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Andy Brubacher Kaethler, PhD

Associate Professor of Christian Formation and Culture

[email protected]
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PhD, Garrett-Evangelical Theological Seminary, 2013
MA, University of St. Michael’s College, University of Toronto, 1999
BA, University of Waterloo, 1993
BTh, Canadian Mennonite Bible College, 1990

Why I am at AMBS

“AMBS stands out as a seminary that integrates academic study with Christian community. Serious study is complemented by intentional worship, joyous fellowship, deep friendships, and wonderful food. Our full lives provide a complete witness to God’s transformative and restorative love for all peoples and all of creation.” —Andy Brubacher Kaethler, PhD

About Andy

Andy Brubacher Kaethler, PhD, has been committed to Christian formation since 1991, working in educational, conference, congregational and camp settings. Before coming to AMBS in 2003, he was Minister of Youth Ministries for Mennonite Church Eastern Canada. At AMBS, Andy teaches in areas of theology, culture, and philosophy. He also launched !Explore, a program that encourages youth to consider various forms of Christian ministry, including pastoral ministry. He is also the director of the Center for Faith Formation and Culture.

How does the Bible shape your vocation as a professor?

Reading, interpreting, and applying biblical wisdom to our lives today requires a similar approach to culture: reading, understanding, and discerning how we are formed by culture. If we ignore how we are shaped by culture, it is easy to simply dismiss culture as all bad, on the one hand, or to uncritically embrace it and miss how it misshapes us, on the other hand.

Christians must constantly be asking whether we are being formed as disciples of Jesus Christ who seek restoration of relationship with God, with each other, and with creation, or being formed as disciples of fearful nationalism and consumer culture.

How do you encourage students to hold together excellent academics with deep spiritual formation?

The life of the mind and the life of the spirit are two dimensions of what is ultimately one life. While we may have preferences or predispositions, to be whole persons we all need to grow through engagement in Christian practices of prayer, study, fellowship, and action. At AMBS, academic study is both tested and refined through inward practices (such as individual prayer and Bible study) and outward practices (such as fellowship and community involvement).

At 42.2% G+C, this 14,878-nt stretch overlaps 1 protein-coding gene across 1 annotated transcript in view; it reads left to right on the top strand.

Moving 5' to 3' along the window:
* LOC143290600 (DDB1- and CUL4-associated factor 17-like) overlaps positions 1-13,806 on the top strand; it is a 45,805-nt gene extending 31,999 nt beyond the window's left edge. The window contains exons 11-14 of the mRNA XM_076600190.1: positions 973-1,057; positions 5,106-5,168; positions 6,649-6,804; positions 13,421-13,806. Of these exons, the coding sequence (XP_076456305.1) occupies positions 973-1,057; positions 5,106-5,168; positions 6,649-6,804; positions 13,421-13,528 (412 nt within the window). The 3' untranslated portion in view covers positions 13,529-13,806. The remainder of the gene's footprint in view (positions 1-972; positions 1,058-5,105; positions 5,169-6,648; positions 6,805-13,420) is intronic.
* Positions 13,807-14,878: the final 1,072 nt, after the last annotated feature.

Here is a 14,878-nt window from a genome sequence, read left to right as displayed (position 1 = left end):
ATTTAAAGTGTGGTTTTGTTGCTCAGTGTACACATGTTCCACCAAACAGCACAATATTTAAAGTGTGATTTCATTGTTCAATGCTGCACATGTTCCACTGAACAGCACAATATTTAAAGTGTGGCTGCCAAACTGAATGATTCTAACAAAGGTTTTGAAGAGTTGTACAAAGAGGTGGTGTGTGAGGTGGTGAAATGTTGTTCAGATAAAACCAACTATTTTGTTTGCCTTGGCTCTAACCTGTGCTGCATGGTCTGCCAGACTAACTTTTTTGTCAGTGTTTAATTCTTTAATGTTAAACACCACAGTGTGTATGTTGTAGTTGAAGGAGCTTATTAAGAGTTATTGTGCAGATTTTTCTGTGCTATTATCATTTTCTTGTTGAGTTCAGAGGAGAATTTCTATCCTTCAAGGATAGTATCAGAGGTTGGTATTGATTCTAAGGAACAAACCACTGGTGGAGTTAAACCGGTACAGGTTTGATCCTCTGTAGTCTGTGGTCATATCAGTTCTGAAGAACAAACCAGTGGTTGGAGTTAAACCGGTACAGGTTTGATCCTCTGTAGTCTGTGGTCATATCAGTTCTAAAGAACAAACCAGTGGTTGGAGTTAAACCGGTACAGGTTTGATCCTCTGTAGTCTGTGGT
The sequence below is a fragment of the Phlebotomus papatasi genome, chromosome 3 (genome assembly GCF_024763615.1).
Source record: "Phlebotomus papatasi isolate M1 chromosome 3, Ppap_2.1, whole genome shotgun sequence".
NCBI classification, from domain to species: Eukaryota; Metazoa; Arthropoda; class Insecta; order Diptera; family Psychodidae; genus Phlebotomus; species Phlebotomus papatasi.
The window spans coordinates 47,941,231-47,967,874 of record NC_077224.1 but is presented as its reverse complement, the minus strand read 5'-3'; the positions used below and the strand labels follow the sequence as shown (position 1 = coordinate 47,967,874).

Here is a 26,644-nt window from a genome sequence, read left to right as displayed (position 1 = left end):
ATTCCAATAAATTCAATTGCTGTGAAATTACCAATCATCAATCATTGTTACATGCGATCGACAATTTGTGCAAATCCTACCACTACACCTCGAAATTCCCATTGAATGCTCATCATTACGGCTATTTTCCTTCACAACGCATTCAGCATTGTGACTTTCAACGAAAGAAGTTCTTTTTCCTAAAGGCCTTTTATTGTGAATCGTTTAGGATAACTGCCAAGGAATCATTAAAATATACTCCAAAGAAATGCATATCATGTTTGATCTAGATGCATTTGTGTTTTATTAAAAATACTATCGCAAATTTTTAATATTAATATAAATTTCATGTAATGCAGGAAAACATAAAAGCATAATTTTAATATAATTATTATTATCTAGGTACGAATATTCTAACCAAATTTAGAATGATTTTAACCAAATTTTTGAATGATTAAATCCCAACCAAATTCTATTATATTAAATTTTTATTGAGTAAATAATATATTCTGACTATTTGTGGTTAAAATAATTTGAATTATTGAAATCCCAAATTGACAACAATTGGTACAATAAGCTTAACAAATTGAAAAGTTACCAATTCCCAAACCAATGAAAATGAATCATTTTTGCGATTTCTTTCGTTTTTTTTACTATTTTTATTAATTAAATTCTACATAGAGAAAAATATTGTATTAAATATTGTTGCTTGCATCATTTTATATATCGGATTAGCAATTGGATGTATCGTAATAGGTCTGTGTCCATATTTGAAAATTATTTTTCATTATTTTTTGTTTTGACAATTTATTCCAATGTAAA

How does studying in your discipline prepare students to participate in positive personal, spiritual, and social transformation?

Christian leaders are at their best when they are also Christian learners. The way I combine faith formation and cultural hermeneutics helps Christian leaders continue to learn to distinguish easy, quick, short-term, and false promises of salvation offered in the dominant narratives of nationalism, consumerism, and militarism, from the gospel story and invitation to the more difficult but patient and enduring path of spiritual, physical, and social salvation offered in Jesus Christ.

My goal for students

My goal for students is that they be formed in heart, mind, and spirit as confident and caring disciples of Jesus Christ.

I want students to leave AMBS with the ability to engage culture both critically and compassionately.

I want students to become people who are continually formed in faith and who can nurture spiritual, emotional, and relational growth in others.


Youth Ministry at a Crossroads: Tending to the faith formation of Mennonite Youth (Institute of Mennonite Studies and Herald, 2011), co-editor

 “The Practice of Reading the Other: John H. Yoder’s Critical and Caricatured Portrayal of Scholasticism” in Power and Practices: Engaging the Work of John Howard Yoder (Herald, 2009)

“Becoming Adult, Being Sexual: Sexuality on the Long Road to Adulthood,” in Vision: A Journal for Church and Theology (Fall 2008)

“Toward an Adolescent Hermeneutic,” in Journal of Youth and Theology (April 2006)